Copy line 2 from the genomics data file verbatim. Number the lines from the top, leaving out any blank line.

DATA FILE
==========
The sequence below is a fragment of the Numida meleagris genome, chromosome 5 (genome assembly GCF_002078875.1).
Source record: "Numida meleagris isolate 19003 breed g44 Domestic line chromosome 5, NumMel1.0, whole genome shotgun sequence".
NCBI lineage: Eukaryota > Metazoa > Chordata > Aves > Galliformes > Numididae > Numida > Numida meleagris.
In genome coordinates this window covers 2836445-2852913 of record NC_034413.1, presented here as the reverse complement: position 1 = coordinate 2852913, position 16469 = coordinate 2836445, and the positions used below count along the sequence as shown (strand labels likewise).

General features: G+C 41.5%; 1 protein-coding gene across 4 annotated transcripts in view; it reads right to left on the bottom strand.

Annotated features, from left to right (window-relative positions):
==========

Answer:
Source record: "Numida meleagris isolate 19003 breed g44 Domestic line chromosome 5, NumMel1.0, whole genome shotgun sequence".